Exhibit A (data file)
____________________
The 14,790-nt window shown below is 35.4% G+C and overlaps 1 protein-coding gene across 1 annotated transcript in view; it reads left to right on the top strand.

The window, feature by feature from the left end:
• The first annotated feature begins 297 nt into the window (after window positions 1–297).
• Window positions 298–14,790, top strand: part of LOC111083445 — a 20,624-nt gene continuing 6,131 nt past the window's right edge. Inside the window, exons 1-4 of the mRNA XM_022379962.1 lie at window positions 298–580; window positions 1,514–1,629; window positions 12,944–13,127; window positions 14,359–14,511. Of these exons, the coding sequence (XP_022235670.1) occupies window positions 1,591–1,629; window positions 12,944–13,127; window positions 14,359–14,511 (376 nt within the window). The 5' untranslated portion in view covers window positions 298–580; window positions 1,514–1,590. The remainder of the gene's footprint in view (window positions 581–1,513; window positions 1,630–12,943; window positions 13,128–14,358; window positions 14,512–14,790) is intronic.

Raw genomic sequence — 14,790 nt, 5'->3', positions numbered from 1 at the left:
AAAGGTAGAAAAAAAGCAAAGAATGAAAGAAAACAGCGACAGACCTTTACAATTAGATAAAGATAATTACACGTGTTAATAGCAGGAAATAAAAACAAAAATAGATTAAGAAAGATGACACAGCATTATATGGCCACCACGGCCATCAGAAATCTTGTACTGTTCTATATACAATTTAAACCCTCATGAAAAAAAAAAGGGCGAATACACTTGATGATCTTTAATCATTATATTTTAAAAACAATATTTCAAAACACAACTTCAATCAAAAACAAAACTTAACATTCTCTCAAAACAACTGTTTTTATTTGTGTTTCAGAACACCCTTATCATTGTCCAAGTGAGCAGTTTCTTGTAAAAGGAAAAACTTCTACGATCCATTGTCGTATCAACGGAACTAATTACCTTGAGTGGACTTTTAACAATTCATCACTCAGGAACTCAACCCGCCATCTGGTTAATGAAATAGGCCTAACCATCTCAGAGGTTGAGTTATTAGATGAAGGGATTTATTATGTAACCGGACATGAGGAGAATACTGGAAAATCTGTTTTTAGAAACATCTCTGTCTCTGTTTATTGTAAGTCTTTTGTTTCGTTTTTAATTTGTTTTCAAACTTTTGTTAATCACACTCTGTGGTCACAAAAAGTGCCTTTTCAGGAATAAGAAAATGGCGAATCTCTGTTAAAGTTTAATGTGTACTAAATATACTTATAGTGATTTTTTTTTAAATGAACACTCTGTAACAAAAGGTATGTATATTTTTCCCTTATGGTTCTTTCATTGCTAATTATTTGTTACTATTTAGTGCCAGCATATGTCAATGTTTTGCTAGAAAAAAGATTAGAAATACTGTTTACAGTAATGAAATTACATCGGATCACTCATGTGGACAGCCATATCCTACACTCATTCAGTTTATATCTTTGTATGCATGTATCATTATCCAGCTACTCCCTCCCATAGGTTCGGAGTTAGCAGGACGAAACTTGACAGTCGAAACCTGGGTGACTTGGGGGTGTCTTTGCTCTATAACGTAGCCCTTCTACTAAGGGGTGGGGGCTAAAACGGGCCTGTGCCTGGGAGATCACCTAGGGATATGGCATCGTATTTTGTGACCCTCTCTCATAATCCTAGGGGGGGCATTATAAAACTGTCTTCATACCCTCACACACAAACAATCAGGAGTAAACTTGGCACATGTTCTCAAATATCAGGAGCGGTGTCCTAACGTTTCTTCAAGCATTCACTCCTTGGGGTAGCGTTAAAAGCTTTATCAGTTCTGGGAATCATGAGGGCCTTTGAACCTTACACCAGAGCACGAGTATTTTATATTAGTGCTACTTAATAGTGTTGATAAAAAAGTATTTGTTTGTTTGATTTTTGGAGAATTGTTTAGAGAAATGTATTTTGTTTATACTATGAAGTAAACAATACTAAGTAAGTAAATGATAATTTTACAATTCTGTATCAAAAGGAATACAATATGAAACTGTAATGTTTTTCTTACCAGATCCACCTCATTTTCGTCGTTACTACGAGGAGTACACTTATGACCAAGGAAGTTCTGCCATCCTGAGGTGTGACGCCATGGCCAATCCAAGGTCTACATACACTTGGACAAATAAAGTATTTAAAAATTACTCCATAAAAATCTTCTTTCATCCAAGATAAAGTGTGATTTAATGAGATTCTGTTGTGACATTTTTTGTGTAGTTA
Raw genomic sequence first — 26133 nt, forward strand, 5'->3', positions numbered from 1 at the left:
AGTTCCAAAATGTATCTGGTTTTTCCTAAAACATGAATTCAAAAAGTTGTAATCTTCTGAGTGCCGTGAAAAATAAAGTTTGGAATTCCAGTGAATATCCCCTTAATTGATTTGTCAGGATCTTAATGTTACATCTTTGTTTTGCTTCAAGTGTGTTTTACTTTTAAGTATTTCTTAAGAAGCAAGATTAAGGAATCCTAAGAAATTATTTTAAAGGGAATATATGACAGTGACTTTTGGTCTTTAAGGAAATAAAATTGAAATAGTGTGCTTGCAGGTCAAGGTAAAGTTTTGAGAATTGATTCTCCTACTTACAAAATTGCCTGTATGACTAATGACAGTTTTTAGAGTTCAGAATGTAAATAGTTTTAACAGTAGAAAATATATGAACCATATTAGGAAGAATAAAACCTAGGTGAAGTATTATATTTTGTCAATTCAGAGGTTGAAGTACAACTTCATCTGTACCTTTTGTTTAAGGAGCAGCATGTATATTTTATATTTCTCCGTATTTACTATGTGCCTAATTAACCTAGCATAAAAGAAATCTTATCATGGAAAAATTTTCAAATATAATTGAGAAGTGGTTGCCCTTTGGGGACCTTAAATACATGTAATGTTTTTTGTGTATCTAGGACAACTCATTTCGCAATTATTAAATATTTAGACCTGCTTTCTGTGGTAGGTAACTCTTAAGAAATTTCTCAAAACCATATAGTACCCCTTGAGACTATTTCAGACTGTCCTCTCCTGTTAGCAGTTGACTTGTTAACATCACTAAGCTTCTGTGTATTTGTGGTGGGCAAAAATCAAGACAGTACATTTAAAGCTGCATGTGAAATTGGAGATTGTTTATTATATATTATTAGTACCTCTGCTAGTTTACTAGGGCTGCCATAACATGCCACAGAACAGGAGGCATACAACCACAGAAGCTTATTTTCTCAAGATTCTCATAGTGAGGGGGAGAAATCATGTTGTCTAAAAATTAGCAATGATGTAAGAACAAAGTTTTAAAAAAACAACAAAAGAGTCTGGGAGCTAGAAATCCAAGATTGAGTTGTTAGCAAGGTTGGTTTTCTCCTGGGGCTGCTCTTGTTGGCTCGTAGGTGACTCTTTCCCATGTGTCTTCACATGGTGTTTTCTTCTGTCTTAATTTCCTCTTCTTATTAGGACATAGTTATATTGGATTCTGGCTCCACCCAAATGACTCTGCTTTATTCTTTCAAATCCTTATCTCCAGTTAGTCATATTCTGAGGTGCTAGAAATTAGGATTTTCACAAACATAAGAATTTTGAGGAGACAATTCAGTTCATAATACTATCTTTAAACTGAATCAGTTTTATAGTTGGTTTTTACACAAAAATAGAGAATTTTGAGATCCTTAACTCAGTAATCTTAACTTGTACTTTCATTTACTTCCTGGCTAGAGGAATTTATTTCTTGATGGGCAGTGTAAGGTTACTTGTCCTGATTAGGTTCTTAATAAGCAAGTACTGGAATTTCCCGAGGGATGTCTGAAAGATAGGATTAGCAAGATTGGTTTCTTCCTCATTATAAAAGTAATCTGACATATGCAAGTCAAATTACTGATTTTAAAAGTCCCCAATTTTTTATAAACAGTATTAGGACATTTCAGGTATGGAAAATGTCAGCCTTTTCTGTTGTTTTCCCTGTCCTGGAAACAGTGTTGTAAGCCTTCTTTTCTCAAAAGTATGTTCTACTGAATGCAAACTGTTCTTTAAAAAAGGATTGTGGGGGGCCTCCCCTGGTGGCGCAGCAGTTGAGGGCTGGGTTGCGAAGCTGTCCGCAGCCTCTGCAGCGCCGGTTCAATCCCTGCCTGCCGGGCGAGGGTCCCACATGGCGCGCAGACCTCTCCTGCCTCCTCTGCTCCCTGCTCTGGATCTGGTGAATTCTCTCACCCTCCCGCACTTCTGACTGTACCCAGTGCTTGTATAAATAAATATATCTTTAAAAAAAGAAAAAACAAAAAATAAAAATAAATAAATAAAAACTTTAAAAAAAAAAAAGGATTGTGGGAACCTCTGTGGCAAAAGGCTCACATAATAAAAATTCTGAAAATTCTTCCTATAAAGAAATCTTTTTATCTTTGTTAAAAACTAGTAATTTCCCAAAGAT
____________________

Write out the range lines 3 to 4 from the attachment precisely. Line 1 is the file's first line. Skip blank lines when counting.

• The first annotated feature begins 297 nt into the window (after window positions 1–297).
• Window positions 298–14,790, top strand: part of LOC111083445 — a 20,624-nt gene continuing 6,131 nt past the window's right edge. Inside the window, exons 1-4 of the mRNA XM_022379962.1 lie at window positions 298–580; window positions 1,514–1,629; window positions 12,944–13,127; window positions 14,359–14,511. Of these exons, the coding sequence (XP_022235670.1) occupies window positions 1,591–1,629; window positions 12,944–13,127; window positions 14,359–14,511 (376 nt within the window). The 5' untranslated portion in view covers window positions 298–580; window positions 1,514–1,590. The remainder of the gene's footprint in view (window positions 581–1,513; window positions 1,630–12,943; window positions 13,128–14,358; window positions 14,512–14,790) is intronic.